Harvard University, Ms. Rivka B. Hyland, Pennsylvania

District 5
Georgetown University, Ms. Hannah G. Schneider, DC
Yale University, Mr. Isaac M. Stanley, DC

District 6
Oberlin College, Mr. Machmud A. Makhmudov, Georgia
Emory University, Ms. Leah S. Michalove, Georgia

District 7
New York University, Mr. Zachary S. Fine, Lousiana
Millsaps College, Ms. Ericka M. Wheeler, Mississippi

District 8
Rice University, Mr. Thomas M. Carroll, Arizona
Duke University, Ms. Laura C. Roberts, Texas

District 9
Duke University, Mr. John C. Ruckelshaus IV, Indiana
Northeastern University, Ms. Logan C. Jackson, Kentucky

District 10
Ohio State University, Ms. Ilhan A. Dahir, Ohio
Youngstown State University, Ms. Ashley E. Orr, Ohio

District 11
Michigan State University, Ms. Sarah B. Kovan, Michigan
University of Wisconsin-Madison, Mr. Colin T. Higgins, Wisconsin

District 12
University of Iowa, Mr. Jeffrey Ding, Iowa
Princeton University, Mr. Richard J. Lu, Missouri

District 13
University of Notre Dame, Ms. Emily M. Mediate, Colorado
College of Saint Benedict, Ms. Rachel E. Mullin, South Dakota

District 14
Yale University, Mr. Jared C. Milfred, Oregon
Yale University, Mr. Mason Y. JiShoreline, Washington

District 15
United States Naval Academy, Ms. Megan G. Musilli, California
Princeton University, Ms. Katherine K. Clifton, Hawaii

District 16
Princeton University, Ms. Cameron M. Platt, California
Harvard University, Mr. Hassaan Shahawy, California

Purdue Honors Student and Rhodes Finalist: “I have lived the immigrant experience.”

Editor’s Note: The following post comes from Rosanne Altstatt at the Purdue National and International Scholarships Office.

Purdue University student Brenda Ramirez has been named a Rhodes Scholarship finalist.

"I have lived the immigrant experience." Brenda Ramirez

“I have lived the immigrant experience.” Brenda Ramirez.

Ramirez was born in Mexico and immigrated to the United States as a child, gaining U.S. citizenship in 2012.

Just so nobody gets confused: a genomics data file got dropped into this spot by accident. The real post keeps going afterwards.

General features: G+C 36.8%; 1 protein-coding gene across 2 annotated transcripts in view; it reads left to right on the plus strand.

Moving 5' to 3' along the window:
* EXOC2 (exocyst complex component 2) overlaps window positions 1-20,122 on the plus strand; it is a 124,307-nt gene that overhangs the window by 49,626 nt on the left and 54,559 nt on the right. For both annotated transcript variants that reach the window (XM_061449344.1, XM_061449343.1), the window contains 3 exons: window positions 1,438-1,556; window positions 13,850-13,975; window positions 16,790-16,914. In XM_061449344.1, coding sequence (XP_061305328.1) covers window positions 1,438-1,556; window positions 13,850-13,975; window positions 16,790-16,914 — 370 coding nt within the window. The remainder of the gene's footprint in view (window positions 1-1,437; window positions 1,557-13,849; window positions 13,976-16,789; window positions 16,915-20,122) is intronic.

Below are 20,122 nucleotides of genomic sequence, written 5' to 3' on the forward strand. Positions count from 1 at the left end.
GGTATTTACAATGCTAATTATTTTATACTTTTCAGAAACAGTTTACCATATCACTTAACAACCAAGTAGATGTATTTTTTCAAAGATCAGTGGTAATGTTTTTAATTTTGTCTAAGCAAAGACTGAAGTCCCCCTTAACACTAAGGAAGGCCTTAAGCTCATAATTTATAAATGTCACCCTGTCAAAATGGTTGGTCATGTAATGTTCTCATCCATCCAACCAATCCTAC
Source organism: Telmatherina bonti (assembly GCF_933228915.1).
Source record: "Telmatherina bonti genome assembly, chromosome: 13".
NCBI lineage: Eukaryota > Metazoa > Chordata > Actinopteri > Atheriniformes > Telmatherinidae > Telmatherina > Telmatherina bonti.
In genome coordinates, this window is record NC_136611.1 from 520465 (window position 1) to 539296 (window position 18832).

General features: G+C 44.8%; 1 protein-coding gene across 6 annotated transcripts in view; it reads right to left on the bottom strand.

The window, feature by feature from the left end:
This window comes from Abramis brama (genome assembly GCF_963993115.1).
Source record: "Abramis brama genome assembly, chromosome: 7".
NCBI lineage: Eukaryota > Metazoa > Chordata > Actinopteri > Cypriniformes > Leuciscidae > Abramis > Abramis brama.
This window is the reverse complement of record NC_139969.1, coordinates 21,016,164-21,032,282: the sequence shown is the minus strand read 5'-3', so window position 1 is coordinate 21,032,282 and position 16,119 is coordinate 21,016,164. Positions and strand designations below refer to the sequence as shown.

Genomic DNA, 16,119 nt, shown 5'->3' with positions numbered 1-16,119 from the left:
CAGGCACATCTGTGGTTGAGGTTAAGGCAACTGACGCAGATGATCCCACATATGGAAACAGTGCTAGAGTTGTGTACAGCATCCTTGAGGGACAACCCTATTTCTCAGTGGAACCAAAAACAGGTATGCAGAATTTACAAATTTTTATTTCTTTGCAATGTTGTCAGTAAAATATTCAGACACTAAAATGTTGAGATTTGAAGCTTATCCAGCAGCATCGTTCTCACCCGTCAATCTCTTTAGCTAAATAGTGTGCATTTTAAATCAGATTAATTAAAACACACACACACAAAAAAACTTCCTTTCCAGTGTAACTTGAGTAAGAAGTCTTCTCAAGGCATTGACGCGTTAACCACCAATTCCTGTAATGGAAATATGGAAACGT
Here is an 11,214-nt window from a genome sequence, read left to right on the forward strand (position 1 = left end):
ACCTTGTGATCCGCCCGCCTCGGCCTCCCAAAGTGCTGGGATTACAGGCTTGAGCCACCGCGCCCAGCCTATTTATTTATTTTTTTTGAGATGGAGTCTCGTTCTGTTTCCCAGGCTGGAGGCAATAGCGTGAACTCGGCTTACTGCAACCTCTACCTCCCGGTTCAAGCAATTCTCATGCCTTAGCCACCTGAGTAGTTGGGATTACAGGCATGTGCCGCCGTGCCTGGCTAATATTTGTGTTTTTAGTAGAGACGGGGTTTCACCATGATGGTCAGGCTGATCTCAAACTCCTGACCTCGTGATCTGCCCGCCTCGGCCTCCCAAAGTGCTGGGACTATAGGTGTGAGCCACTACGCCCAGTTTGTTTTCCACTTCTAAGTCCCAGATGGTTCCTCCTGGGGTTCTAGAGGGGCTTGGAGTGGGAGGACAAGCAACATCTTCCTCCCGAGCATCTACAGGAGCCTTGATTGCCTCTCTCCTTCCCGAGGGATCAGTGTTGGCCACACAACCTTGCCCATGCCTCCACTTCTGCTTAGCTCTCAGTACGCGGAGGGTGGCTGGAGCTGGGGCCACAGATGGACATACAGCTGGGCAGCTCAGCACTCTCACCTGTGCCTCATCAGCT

Ramirez, of Romeoville, Illinois, is a senior in the College of Liberal Arts and Honors College majoring in law and society and corporate communication. After she graduates she plans to study refugees and migration from a global perspective. She is planning a future in law and public policy with the goal of improving how immigrant populations are supplied with needed services and resources.

“I have lived the immigrant experience, and it is imperative for me to give a voice to others like me,” she said.

“We are thrilled for Brenda. She was one of the Honors College’s first mentors, lending peer support and guidance to others,” said Rhonda Phillips, dean of the Honors College. “Brenda exemplifies what we strive to help our students develop – leadership skills, interdisciplinary knowledge, and a commitment to global and community engagement.”

Ramirez’s programs of study are in the Brian Lamb School of Communication and the Department of Sociology.

“Brenda is an outstanding liberal arts student who leads by example in the classroom on campus and beyond,” said David Reingold, the Justin S. Morrill Dean of Liberal Arts. “She represents the very best at Purdue University and her passion for addressing global issues is powerful and her determination to succeed and help others is inspiring.”

NISO develops student-scholars’ skills as they prepare their applications for Purdue’s nominations for prestigious awards. The office also guides students through their applications with info sessions, writing workshops, one-on-one meetings, mock interviews and all the details of scholarship competitions.

Source: Rosanne Altstatt, Purdue National and International Scholarships Office, altstatt@purdue.edu

VIDEO: Brenda Ramirez: https://www.youtube.com/embed/o49aVMS4dKI